Kearsarge Opts for Resource Officer
Deliberative Session Adds $50,000 for School Cop
North Sutton, N.H. — Voters were mum when it came to discussing new contracts for teachers that, for the first time ever, include provisions for merit pay raises at yesterday’s deliberative session for the Kearsarge Regional School District. But they had quite a bit to say when it came to an amendment adding $50,000 to the proposed budget for a new school resource officer — requested as a direct result of the mass shooting at an elementary school in Newtown, Conn.
The amendment was overwhelmingly, but not unanimously, approved, by the 80 voters — which included School Board and Municipal Budget Committee members — at the meeting. The resource officer issue is a contentious one, since articles asking for one have been voted down at least three times in previous years.
Richard Anderson, New London’s municipal budget committee representative, made the motion for the amendment, he said, not as a committee member but as a citizen.
By approving the amendment, it means the School Board’s recommended budget is $37,316,069, which does not include negotiated contracts, and the Municipal Budget Committee recommended budget of $37,328,065, which now includes the $50,000 for a resource officer.
“In light of the recent events, I’m of the opinion that this is an appropriate time to revisit this,” said Anderson of his motion. “This is not strictly to avert a tragedy like Newtown. There are many other advantages to having a resource officer in the schools. And fortunately, the likelihood of having a tragedy like Newtown happen in a school here (is) fortunately still fairly remote.”
Voter Bob Wright, of Sutton, spoke in favor of the amendment. “Some people will say we’re overreacting,” Wright said. “I really don’t think we are. Anybody who has (children) knows what happened. And there’s always a chance of something happening again. And the chance of something happening again is greater than the chance of something happening for the first time.”
Some people in the audience argued against the amendment.
“Trying to connect Newtown to anything in any way to what you’re proposing here is completely out of touch,” Charles Forsberg said. “Newtown was a very complicated arrangement that had nothing to do with the school. It just happened to be an unfortunate target. And that’s where we all live in our lives. We’re all unfortunate targets. If someone chooses to come up behind us, that’s the way it is.” He said that, with taxes going up and the economy still slow, it would be better to go back and discuss the issue further to try to come up with something better.
“If you want a little more security,” he said, “lock the doors.”
Kenneth Bartholomew, School Board member from Warner, said the district’s schools have cameras, locked doors and a buzzer system for allowing people into the building. Other members of the audience questioned how the program would work and how one officer would cover the high, middle and elementary schools.
Bartholomew said that, while details weren’t worked out, it would likely would involve a contracted services arrangement with the town of Sutton. The officer would split his or her time between the middle and high schools and would occasionally go to the elementary school to provide education to students, Bartholomew said.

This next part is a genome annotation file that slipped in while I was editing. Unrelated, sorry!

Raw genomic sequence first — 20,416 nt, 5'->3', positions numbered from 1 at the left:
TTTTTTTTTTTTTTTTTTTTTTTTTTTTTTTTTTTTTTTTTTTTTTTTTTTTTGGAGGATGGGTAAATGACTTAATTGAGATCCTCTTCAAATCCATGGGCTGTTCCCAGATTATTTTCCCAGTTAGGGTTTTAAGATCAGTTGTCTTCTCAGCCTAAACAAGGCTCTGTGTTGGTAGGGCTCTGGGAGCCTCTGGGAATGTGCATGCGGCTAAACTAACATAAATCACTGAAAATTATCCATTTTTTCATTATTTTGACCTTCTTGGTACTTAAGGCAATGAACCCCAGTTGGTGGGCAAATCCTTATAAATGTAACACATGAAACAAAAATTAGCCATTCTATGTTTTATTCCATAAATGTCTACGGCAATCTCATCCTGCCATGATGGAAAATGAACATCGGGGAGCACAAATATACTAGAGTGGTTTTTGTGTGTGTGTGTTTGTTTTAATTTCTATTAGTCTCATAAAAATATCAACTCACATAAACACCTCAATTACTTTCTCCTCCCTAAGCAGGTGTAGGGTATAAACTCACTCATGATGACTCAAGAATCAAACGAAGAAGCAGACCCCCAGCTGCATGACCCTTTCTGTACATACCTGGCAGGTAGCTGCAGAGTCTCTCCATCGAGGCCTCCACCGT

Board member Gary Markoff, of New London, said the board was “very, very strongly” in favor of having an officer in the district. He said it would be impossible to have an officer in every school building all of the time. But, he said, the board would like to see a committed police presence in the schools on an ongoing basis.
Others pointed out that the school resource officer would be able to build relationships with students that may help prevent something like the Newtown massacre from occurring in one of their schools. Anderson said money for the officer represents a one-tenth of 1 percent increase to the district’s $37 million budget.
By comparison, the group was relatively quiet when it came time to discuss the contracts for district teachers and paraeducators, presumably because, by law, these articles can’t be amended and must go on the ballot as written.
Article two reflects the agreement between the Kearsarge Regional School District and the teachers union for a three-year contract from 2013-16. Under the agreement, if approved by voters, teachers would receive an approximately 1.3 percent raise each year for the first two years of the contract. In the third year, teachers will move to a performance-based compensation system.
School Board Chairman Dan Wolf said principals and administrators, along with an outside firm, will be responsible for evaluating teachers to determine raises, which will be based on a prescribed set of standards.
“I am very much in favor of this,” said Renate Kennler, a voter from New London, of the merit-based system. “We have teachers that go way above and beyond. They work many, many hours, and if they were in the private sector, they would be rewarded. And it should be the same for the teachers.”
The totals over the next three years for teacher salaries would be $455,791 for 2013-14, $470,755 for 2014-15 and $542,000 for 2015-16.
Voters will also be asked to approve a two-year contract for paraeducators, which will raise their hourly pay from $11.50 to $11.81 per hour. That means $72,159 would have to be approved for 2013-14 and $295,132 for 2014-15. Part of the increase in the second year of the contract is to account for the School District’s share of the health insurance contribution under the Affordable Health Care Act.